OBJECTIVE: To report a case of delayed toxicity following a single ingestion of aspirin, where the initial concentrations were nearly undetectable and the patient was completely asymptomatic for the first 35 hours. CASE SUMMARY: A 14-year-old white female was evaluated after a single ingestion of 120 tablets of aspirin 81 mg/tablet hours before arrival to the emergency department. She denied nausea, abdominal pain, tinnitus, or shortness of breath. She received one dose of activated charcoal. The first salicylate concentration (4 h after ingestion) was 1 mg/dL. At 35 hours, the patient became symptomatic (dizziness, tinnitus, epigastric discomfort). Her salicylate concentration at that time was 46 mg/dL. A second dose of activated charcoal was administered, and intravenous bicarbonate with potassium was started as a continuous infusion for 30 hours. DISCUSSION: While delayed salicylate toxicity is well reported in the literature, no report was found regarding concentrations increasing to toxicity 35 hours after ingestion. The delayed aspirin absorption may be due to salicylate-induced pylorospasm or the formation of pharmacobezoars. CONCLUSIONS: In cases with known salicylate ingestion, it is important to follow salicylate concentrations every 4 hours until they are steadily decreasing according to a 4-hour half-life and the patient shows no symptoms of salicylate intoxication.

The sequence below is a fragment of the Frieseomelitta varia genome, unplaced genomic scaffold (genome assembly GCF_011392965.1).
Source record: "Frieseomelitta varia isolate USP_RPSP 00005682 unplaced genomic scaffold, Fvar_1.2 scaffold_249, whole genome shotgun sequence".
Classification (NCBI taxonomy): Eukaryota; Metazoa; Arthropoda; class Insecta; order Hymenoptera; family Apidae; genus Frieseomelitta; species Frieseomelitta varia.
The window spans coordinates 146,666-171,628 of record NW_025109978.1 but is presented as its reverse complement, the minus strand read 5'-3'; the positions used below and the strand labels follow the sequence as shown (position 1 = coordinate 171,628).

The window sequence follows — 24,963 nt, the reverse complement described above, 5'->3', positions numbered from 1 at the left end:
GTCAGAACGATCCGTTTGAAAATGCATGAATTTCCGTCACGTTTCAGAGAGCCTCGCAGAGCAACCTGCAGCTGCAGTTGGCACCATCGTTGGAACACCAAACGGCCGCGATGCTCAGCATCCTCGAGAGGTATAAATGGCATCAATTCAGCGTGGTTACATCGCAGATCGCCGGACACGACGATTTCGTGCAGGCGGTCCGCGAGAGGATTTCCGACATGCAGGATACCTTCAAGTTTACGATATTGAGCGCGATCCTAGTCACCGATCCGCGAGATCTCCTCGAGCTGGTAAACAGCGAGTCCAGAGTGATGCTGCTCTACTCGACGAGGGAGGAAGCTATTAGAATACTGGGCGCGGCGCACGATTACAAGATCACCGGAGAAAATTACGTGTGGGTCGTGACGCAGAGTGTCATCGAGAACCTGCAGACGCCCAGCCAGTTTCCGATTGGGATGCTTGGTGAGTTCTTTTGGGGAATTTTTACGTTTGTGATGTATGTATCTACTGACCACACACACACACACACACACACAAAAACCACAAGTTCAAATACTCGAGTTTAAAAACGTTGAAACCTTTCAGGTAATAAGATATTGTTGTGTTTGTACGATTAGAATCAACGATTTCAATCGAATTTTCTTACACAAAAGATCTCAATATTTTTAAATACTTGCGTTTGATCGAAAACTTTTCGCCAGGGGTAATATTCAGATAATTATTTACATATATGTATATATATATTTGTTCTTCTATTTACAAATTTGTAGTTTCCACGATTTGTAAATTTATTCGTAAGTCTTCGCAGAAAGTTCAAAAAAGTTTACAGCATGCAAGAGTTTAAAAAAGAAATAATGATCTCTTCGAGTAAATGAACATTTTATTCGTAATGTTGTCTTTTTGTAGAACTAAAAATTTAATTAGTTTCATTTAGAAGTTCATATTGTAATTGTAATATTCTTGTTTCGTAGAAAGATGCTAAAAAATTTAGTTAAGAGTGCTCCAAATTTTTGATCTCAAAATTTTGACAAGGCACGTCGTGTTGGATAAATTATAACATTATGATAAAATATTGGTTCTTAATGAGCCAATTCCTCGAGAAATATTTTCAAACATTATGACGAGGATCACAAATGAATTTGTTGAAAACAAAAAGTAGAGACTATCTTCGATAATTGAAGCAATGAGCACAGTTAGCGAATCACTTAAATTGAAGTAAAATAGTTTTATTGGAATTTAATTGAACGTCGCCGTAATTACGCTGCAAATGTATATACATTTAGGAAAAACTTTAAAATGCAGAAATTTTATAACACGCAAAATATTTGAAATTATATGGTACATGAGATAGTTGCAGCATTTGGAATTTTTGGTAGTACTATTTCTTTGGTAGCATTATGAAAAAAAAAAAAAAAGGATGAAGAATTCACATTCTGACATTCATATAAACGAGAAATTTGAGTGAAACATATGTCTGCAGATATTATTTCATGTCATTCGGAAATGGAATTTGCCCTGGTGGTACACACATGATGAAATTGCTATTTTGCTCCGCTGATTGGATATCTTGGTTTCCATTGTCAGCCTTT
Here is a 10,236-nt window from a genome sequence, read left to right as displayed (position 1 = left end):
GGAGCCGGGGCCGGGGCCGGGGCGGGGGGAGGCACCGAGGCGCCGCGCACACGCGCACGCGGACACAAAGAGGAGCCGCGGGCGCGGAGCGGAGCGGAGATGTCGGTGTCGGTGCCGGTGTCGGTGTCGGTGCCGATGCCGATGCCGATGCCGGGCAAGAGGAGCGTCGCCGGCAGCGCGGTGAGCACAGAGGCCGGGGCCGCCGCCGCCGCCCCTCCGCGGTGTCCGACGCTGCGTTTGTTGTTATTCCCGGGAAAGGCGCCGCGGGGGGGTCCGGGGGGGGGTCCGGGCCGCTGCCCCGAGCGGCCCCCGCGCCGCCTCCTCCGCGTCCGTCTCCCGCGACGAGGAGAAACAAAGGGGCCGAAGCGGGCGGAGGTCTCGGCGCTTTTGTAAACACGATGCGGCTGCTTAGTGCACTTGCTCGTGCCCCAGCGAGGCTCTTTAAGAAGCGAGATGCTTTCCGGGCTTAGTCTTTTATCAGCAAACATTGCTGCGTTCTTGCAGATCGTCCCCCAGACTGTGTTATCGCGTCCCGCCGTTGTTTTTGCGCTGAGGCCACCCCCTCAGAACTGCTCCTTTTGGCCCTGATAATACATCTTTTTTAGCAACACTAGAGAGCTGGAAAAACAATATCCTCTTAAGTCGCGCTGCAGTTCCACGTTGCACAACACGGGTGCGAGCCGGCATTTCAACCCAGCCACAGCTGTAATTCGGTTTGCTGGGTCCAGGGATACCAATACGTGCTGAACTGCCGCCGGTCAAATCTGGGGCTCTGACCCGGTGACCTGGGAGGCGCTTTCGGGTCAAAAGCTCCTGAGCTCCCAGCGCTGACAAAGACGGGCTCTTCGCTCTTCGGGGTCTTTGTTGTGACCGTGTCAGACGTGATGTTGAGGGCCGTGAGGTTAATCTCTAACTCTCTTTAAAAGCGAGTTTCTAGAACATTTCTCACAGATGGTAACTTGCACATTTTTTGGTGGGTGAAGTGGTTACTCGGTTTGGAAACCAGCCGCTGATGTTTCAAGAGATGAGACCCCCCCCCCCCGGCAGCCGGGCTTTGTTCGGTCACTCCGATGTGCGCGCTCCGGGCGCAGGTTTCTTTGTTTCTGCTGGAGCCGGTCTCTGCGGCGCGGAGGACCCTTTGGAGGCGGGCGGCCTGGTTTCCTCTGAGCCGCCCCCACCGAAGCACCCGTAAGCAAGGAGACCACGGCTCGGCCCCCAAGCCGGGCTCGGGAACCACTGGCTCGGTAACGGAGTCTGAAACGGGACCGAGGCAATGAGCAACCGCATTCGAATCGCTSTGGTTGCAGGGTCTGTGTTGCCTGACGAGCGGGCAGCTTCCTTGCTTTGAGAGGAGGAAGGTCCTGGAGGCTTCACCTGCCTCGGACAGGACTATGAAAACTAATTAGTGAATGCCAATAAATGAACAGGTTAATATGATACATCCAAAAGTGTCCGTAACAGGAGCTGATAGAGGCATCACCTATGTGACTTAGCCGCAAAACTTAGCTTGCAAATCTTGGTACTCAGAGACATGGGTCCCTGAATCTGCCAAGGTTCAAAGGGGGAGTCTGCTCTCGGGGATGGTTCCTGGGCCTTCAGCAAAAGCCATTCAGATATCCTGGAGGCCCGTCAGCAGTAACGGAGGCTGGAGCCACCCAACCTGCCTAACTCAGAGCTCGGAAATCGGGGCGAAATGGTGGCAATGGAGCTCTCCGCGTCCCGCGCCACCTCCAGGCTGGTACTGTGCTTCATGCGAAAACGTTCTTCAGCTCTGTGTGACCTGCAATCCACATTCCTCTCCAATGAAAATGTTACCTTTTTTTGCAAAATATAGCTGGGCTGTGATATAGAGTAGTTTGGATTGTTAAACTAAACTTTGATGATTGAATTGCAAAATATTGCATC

|Original language||English (US)|
|Number of pages||3|
|Journal||Annals of Pharmacotherapy|
|State||Published - Jul 1 2004|
ASJC Scopus subject areas
- Pharmacology (medical)